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Monday, March 11, 2013

Chromosome Craziness - Centromeres, Structural & Numerical Abnormalities

Be sure to follow Hope for Trisomy on Facebook to get a fun fact all through the month! We are always posting stories, news link, uplifting thoughts... So you'll want to come "like" us!

DAY 8:

On our 8th day of MARCHING into TRISOMY AWARENESS MONTH, we are going to share why the CENTROMERE is so important in the structure of a chromosome. The centromere divides the chromosome into the short and long arms. The centromere is usually not located exactly in the center of the chromosome, and in some cases, is located almost at the chromosome's end. The centromere is important particularly during mitosis (which is the process where a single cell divides resulting in generally two identical cells, each containing the same number of chromosomes and genetic content as that of the original cell). When the centromere is not functioning properly, the chromatids do not align and separate properly, thus, resulting in the wrong number of chromosomes in the daughter cells. This is when we see conditions such as Down syndrome (Trisomy 21), Edwards syndrome (Trisomy 18), and Patau syndrome (Trisomy 13). Share because you Care. ♥

DAY 9:

On our 9th day of MARCHING into TRISOMY AWARENESS MONTH, we are going to share some history about chromosomes. Did you know that before the chromosomes could be precisely identified they were placed in seven groups? A (chromosomes 1–3), B (chromosomes 4–5), C (chromosomes 6–12 and X), D (chromosomes 13–15), E (chromosomes 16–18), F (chromosomes 19–20), and G (chromosomes 21–22 and Y) ♥ Share because you Care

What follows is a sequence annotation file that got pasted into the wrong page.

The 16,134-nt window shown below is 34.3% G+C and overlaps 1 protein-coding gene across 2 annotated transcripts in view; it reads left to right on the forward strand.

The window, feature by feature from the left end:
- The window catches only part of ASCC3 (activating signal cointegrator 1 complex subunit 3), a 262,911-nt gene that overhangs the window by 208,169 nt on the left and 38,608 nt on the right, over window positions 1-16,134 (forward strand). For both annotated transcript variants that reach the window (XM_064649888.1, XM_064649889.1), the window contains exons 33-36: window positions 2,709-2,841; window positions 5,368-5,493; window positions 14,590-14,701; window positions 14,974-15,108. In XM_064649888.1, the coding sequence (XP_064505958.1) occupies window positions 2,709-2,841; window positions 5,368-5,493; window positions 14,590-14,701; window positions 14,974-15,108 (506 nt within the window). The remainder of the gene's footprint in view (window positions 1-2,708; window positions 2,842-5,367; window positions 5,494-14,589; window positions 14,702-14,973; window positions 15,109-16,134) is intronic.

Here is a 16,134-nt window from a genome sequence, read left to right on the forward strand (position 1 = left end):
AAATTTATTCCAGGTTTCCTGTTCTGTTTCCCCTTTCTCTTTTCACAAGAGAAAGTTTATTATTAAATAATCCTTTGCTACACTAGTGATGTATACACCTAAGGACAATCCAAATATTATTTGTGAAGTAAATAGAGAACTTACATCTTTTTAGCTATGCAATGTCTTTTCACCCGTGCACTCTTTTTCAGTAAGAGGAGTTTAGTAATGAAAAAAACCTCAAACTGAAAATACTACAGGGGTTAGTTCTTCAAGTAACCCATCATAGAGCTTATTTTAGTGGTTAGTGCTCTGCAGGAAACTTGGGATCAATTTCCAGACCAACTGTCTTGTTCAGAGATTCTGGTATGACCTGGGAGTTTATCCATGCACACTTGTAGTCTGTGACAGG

DAY 10:

On our 10th day of MARCHING into TRISOMY AWARENESS MONTH, we are going to share about chromosome abnormalities. Although there are many types of chromosome abnormalities, they can be organized into two basic groups; NUMERICAL and STRUCTURAL ABNORMALITIES. A NUMERICAL ABNORMALITY is when an individual is missing either a chromosome from a pair (monosomy) or has more than two chromosomes of a pair (trisomy). An example of a condition caused by numerical abnormalities is Down Syndrome, also known as Trisomy 21 (an individual with Down Syndrome has three copies of chromosome 21, rather than two). Turner Syndrome is an example of monosomy, where the individual - in this case a female - is born with only one sex chromosome, an X. A STRUCTURAL ABNORMALITY is when the chromosome's structure is altered, such as in deletions, duplications, translocations, inversions, and rings. Most chromosome abnormalities occur as an accident in the egg or sperm. Therefore, the abnormality is present in every cell of the body. Some abnormalities, however, can happen after conception, resulting in mosaicism, where some cells have the abnormality and some do not. Share because you Care. ♥

DAY 11:

On our 11th day of MARCHING into TRISOMY AWARENESS MONTH, we are going to share a little bit more about NUMERICAL ABNORMALITIES. A numerical abnormality is also referred to as an ANEUPLOIDY (an abnormal number of chromosomes). The 4 common categories of aneuploidy are; Nullisomy, Monosomy, Trisomy, and Tetrasomy. NULLISOMY is when a chromosome is missing altogether. Generally, embryos that are nullisomic don't survive to be born. MONOSOMY is when an individual is missing a chromosome from a pair. TRISOMY is when one extra copy of a chromosome is present. TETRASOMY is when four total copies of a chromosome are present. Tetrasomy is extremely rare. Chromosomal abnormalities, in the form of aneuploidy, are very common among humans. Roughly 8 percent of all conceptions are aneuploid, and it's estimated that up to half of all miscarriages are due to some form of chromosome disorder. Share because you Care. ♥

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